• We take out dates, and education to remove chances of class bias or predjudice towards a career gap
  • We don’t pass on CVs to hiring managers, just essential information necessary for the interview
  • Our screening questions are consistent and set to focus on competencies, using scenario-based queries

Unconscious bias around class, race, age and gender can rear its head when choosing which candidates go through to interview. That’s why ensuring that CVs are anonymous and contain only essential information are key inclusive recruitment practices to give the best candidates the chance of being interviewed and hired.

Include personality and skills assessments

Skills assessments are always a fantastic opportunity to thoroughly judge if a candidate is suitable for the role. Even if you don’t undergo a blind hiring process, assessing skills through assessments is an excellent way of finding out which candidates are overexaggerating their skills in their CVs and those who would be a good fit.

Personality assessments whereby candidates answer how they would react in certain situations are also a great opportunity to find out how individuals would fit into your company. Gauging how a candidate is likely to react in situations is not always easy to ascertain especially in interviews. For instance, if the role involves working with many stakeholders, the individual needs to be confident in their communication skills.

Have consistencies throughout the interviews

My top tips for limiting bias in the hiring process, in particular during interviews are:

  • Ensure there is at least one person in common during all interviews, to avoid one interviewer being stricter than another.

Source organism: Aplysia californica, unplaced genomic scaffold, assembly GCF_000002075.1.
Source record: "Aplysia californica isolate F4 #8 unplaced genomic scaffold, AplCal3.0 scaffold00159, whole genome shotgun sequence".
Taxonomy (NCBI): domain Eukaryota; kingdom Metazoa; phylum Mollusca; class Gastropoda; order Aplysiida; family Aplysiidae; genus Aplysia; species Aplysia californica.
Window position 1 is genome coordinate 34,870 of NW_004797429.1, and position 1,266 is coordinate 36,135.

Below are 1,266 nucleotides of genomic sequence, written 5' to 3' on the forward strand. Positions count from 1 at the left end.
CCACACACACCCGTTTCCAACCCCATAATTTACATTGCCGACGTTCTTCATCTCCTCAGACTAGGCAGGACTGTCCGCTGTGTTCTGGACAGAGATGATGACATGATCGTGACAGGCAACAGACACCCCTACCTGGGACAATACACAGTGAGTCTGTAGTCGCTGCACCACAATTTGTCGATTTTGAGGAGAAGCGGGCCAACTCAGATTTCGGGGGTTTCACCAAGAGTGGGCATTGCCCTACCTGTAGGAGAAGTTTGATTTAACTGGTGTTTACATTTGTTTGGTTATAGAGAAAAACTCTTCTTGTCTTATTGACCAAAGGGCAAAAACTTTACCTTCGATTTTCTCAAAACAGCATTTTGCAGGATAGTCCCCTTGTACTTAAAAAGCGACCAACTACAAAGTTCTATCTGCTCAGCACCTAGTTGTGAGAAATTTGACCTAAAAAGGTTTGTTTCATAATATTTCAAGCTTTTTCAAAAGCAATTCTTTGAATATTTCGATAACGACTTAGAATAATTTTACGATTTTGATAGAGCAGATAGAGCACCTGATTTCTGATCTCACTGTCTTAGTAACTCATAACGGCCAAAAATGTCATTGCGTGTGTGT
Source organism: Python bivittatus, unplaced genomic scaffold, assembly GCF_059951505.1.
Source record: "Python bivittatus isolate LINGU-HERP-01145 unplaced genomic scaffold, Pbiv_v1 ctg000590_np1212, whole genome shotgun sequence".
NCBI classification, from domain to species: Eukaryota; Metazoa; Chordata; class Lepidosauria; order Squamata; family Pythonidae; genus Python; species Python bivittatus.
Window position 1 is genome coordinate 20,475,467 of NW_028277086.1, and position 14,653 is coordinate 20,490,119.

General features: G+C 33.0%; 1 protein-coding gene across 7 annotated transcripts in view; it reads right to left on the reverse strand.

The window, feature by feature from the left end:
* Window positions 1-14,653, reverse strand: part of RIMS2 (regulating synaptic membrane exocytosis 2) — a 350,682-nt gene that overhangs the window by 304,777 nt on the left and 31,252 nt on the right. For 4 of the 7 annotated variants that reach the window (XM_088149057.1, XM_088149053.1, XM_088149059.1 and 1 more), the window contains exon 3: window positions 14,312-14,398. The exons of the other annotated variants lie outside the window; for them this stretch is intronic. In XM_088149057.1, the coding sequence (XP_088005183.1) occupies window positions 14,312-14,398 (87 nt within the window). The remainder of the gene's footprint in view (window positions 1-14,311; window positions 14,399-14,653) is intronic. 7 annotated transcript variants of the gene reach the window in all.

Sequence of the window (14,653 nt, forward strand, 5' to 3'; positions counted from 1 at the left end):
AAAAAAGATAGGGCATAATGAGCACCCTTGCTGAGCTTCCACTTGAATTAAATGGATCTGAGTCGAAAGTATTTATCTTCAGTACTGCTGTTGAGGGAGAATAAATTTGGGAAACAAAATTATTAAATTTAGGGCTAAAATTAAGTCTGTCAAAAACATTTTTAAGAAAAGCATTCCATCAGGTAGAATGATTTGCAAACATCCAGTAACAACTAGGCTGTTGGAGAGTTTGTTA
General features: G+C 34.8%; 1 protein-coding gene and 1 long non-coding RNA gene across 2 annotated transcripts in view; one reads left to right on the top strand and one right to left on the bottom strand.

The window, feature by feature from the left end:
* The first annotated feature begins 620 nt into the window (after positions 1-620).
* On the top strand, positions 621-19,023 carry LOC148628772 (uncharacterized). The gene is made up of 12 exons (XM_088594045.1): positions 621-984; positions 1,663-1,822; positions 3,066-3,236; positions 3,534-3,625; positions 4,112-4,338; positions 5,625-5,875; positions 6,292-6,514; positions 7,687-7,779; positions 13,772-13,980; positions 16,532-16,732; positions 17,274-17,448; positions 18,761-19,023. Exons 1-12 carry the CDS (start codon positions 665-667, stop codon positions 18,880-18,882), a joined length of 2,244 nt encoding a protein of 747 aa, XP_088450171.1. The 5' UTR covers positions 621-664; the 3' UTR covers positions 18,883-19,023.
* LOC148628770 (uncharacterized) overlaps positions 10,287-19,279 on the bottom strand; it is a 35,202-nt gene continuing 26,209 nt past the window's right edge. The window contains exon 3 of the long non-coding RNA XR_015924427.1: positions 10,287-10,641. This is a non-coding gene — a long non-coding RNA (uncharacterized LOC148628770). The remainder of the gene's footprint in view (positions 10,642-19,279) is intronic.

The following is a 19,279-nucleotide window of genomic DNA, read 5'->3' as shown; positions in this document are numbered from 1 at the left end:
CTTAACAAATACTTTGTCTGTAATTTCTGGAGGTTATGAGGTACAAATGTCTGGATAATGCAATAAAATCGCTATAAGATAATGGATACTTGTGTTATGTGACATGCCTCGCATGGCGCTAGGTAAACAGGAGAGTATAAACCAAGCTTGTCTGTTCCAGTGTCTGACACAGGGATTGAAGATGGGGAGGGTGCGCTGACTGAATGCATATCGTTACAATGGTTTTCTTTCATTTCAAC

• Have a set of pre-agreed questions to be asked to everyone.
  • Use a score card with an agreed upon metric to mark candidates on ability, rather than judging interviews based on how well you got on with the candidate.
  • Make sure that accessibility isn’t a barrier to candidates who may have disabilities. For instance, don’t host the interviews on the top floor of your building if the lift often stops working.
  • Consider sending questions to candidates who are neurodivergent ahead of time. In particular, for candidates who have Autism or ADHD, being asked questions on the spot can pose major difficulties. Allow them to prepare answers to at least some of the questions in advance to give you a better understanding of their suitability.
  • Ensure that any individuals involved in the hiring process, interview or otherwise, are aware of unconscious bias and your commitment to an inclusive process.

It’s very easy to be attracted to candidates who have similar likes and dislikes to yourself, but that won’t find you the best candidate and the right option for your company. By prioritising candidates who have the right skills for your job role will get you the right employee.

By ensuring that your recruitment processes are as free as possible from bias and feature inclusive practices, you are likely to find that your workplace will naturally become more diverse.

If you want any support in reducing bias in the hiring process of your company, please give us a call and we can support you.